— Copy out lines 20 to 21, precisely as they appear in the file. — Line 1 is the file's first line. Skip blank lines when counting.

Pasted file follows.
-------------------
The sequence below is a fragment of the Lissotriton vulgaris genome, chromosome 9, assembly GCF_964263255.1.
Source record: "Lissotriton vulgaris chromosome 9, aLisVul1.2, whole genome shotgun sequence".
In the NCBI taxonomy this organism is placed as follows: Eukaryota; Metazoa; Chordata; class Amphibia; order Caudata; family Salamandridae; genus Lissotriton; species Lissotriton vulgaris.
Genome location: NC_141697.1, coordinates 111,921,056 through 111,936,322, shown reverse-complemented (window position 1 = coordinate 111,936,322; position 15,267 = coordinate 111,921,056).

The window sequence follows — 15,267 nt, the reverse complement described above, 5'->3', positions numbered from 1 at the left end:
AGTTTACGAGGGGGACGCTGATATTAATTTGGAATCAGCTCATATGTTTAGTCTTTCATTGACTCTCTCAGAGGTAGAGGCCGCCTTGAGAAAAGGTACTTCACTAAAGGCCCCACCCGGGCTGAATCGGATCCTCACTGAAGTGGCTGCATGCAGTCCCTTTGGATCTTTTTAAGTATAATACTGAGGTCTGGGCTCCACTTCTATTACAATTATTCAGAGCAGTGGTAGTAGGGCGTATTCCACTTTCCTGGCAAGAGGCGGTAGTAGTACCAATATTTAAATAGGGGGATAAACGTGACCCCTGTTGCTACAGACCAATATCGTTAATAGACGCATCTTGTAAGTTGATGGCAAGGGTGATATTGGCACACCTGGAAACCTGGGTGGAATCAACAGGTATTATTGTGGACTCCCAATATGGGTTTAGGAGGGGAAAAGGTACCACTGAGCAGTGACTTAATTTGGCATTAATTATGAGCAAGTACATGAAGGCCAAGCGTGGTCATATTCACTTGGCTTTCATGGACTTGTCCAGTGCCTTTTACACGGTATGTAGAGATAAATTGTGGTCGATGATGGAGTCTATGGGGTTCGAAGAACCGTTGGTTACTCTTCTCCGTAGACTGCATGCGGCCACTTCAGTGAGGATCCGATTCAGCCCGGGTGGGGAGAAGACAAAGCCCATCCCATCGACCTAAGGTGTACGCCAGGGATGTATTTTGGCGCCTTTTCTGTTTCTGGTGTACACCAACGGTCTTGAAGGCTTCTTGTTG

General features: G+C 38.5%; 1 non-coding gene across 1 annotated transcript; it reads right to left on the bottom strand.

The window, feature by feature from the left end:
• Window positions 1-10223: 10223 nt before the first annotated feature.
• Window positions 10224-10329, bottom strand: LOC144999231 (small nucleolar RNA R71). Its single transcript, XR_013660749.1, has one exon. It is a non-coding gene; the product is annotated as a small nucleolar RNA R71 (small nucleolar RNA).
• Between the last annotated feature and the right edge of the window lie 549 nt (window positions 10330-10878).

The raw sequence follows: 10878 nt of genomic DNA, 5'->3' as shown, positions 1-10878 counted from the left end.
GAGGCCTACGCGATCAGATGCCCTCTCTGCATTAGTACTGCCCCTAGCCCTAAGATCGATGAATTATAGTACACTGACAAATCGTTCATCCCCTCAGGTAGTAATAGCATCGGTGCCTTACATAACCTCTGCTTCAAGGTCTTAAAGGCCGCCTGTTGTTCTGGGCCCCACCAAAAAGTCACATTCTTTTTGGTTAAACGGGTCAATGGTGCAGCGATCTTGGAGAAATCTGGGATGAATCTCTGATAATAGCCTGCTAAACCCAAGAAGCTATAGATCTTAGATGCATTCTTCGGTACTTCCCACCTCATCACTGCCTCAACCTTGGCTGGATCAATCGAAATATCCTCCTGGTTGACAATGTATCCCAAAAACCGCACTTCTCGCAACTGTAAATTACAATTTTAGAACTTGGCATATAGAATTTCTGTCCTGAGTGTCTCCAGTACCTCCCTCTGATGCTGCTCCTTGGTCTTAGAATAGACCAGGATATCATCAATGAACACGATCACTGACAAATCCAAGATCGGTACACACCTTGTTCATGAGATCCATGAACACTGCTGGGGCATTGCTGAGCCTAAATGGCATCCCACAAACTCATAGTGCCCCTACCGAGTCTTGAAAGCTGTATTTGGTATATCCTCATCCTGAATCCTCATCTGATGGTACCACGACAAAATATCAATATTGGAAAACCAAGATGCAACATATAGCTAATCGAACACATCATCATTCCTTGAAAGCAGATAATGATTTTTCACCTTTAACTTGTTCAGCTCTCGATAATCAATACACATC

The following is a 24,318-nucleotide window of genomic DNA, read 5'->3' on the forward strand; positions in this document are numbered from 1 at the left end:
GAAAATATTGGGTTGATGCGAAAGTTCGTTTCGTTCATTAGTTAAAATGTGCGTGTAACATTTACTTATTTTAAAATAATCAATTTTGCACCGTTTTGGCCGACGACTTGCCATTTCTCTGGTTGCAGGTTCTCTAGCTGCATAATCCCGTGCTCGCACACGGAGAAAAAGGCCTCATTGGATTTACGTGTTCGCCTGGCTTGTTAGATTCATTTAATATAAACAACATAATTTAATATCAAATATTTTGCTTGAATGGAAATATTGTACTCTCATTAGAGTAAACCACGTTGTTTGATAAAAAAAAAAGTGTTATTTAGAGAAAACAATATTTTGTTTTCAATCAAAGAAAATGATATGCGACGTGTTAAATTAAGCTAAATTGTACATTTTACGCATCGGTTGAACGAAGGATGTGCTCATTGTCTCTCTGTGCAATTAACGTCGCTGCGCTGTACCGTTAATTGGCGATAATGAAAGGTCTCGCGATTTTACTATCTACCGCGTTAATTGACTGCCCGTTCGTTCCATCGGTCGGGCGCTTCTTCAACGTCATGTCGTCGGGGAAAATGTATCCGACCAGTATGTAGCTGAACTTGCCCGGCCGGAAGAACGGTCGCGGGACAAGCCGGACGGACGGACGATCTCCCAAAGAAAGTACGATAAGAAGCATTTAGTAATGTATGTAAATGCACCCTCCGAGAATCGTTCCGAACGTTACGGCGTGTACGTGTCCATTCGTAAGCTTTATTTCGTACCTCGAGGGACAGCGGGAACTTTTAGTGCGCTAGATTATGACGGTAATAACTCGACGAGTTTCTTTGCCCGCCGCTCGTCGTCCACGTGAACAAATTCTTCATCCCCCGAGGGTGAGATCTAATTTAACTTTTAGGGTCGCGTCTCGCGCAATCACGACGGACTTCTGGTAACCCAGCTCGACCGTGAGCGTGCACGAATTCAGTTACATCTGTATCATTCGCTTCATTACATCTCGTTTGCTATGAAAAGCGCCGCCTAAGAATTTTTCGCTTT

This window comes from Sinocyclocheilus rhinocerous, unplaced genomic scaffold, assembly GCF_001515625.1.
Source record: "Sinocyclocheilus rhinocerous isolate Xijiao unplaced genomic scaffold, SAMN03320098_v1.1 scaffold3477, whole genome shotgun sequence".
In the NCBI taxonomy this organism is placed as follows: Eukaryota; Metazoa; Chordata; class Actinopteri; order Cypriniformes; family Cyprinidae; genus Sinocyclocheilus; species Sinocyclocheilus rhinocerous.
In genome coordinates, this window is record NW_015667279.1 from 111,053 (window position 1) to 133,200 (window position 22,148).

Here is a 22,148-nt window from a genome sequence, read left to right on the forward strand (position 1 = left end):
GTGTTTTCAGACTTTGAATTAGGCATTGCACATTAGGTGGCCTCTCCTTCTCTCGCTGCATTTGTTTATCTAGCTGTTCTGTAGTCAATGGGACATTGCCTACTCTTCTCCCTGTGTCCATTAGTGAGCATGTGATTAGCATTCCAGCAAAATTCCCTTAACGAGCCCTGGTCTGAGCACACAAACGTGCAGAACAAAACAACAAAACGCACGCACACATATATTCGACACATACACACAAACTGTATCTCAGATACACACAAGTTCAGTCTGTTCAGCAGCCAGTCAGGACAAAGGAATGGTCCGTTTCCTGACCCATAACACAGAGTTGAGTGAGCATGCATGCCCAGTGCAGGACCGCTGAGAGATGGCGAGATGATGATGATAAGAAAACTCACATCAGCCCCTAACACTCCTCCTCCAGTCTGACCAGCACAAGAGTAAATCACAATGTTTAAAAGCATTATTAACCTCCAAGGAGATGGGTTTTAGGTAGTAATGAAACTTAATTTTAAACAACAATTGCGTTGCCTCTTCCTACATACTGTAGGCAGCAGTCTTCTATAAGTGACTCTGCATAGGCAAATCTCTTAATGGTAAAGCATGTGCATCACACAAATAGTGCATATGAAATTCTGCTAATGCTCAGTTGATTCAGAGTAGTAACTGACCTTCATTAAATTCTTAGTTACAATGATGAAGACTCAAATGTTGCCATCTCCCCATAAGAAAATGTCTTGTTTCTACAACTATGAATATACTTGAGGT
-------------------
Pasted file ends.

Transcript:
Here is a 22,148-nt window from a genome sequence, read left to right on the forward strand (position 1 = left end):
GTGTTTTCAGACTTTGAATTAGGCATTGCACATTAGGTGGCCTCTCCTTCTCTCGCTGCATTTGTTTATCTAGCTGTTCTGTAGTCAATGGGACATTGCCTACTCTTCTCCCTGTGTCCATTAGTGAGCATGTGATTAGCATTCCAGCAAAATTCCCTTAACGAGCCCTGGTCTGAGCACACAAACGTGCAGAACAAAACAACAAAACGCACGCACACATATATTCGACACATACACACAAACTGTATCTCAGATACACACAAGTTCAGTCTGTTCAGCAGCCAGTCAGGACAAAGGAATGGTCCGTTTCCTGACCCATAACACAGAGTTGAGTGAGCATGCATGCCCAGTGCAGGACCGCTGAGAGATGGCGAGATGATGATGATAAGAAAACTCACATCAGCCCCTAACACTCCTCCTCCAGTCTGACCAGCACAAGAGTAAATCACAATGTTTAAAAGCATTATTAACCTCCAAGGAGATGGGTTTTAGGTAGTAATGAAACTTAATTTTAAACAACAATTGCGTTGCCTCTTCCTACATACTGTAGGCAGCAGTCTTCTATAAGTGACTCTGCATAGGCAAATCTCTTAATGGTAAAGCATGTGCATCACACAAATAGTGCATATGAAATTCTGCTAATGCTCAGTTGATTCAGAGTAGTAACTGACCTTCATTAAATTCTTAGTTACAATGATGAAGACTCAAATGTTGCCATCTCCCCATAAGAAAATGTCTTGTTTCTACAACTATGAATATACTTGAGGT